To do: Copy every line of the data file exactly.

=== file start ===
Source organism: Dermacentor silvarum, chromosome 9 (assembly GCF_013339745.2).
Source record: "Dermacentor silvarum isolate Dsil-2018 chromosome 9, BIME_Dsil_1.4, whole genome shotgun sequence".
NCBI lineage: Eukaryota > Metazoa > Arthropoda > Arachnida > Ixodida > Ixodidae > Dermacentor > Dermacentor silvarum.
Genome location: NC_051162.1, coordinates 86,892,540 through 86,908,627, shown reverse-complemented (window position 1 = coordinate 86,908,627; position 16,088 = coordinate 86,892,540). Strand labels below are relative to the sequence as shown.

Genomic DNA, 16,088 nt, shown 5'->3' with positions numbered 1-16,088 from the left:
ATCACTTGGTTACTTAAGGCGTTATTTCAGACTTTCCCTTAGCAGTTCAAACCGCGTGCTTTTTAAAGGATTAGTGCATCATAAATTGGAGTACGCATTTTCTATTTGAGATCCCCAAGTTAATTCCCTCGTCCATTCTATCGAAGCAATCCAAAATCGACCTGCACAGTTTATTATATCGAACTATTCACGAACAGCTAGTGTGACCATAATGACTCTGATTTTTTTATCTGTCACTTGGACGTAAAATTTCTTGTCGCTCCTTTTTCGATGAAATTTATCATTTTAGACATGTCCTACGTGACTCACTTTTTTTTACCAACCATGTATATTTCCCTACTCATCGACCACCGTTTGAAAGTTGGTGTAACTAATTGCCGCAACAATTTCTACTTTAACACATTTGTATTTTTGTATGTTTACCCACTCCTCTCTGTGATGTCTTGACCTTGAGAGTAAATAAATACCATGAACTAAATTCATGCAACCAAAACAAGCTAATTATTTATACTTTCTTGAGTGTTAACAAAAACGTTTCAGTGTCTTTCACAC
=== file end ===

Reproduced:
Source organism: Dermacentor silvarum, chromosome 9 (assembly GCF_013339745.2).
Source record: "Dermacentor silvarum isolate Dsil-2018 chromosome 9, BIME_Dsil_1.4, whole genome shotgun sequence".
NCBI lineage: Eukaryota > Metazoa > Arthropoda > Arachnida > Ixodida > Ixodidae > Dermacentor > Dermacentor silvarum.
Genome location: NC_051162.1, coordinates 86,892,540 through 86,908,627, shown reverse-complemented (window position 1 = coordinate 86,908,627; position 16,088 = coordinate 86,892,540). Strand labels below are relative to the sequence as shown.

Genomic DNA, 16,088 nt, shown 5'->3' with positions numbered 1-16,088 from the left:
ATCACTTGGTTACTTAAGGCGTTATTTCAGACTTTCCCTTAGCAGTTCAAACCGCGTGCTTTTTAAAGGATTAGTGCATCATAAATTGGAGTACGCATTTTCTATTTGAGATCCCCAAGTTAATTCCCTCGTCCATTCTATCGAAGCAATCCAAAATCGACCTGCACAGTTTATTATATCGAACTATTCACGAACAGCTAGTGTGACCATAATGACTCTGATTTTTTTATCTGTCACTTGGACGTAAAATTTCTTGTCGCTCCTTTTTCGATGAAATTTATCATTTTAGACATGTCCTACGTGACTCACTTTTTTTTACCAACCATGTATATTTCCCTACTCATCGACCACCGTTTGAAAGTTGGTGTAACTAATTGCCGCAACAATTTCTACTTTAACACATTTGTATTTTTGTATGTTTACCCACTCCTCTCTGTGATGTCTTGACCTTGAGAGTAAATAAATACCATGAACTAAATTCATGCAACCAAAACAAGCTAATTATTTATACTTTCTTGAGTGTTAACAAAAACGTTTCAGTGTCTTTCACAC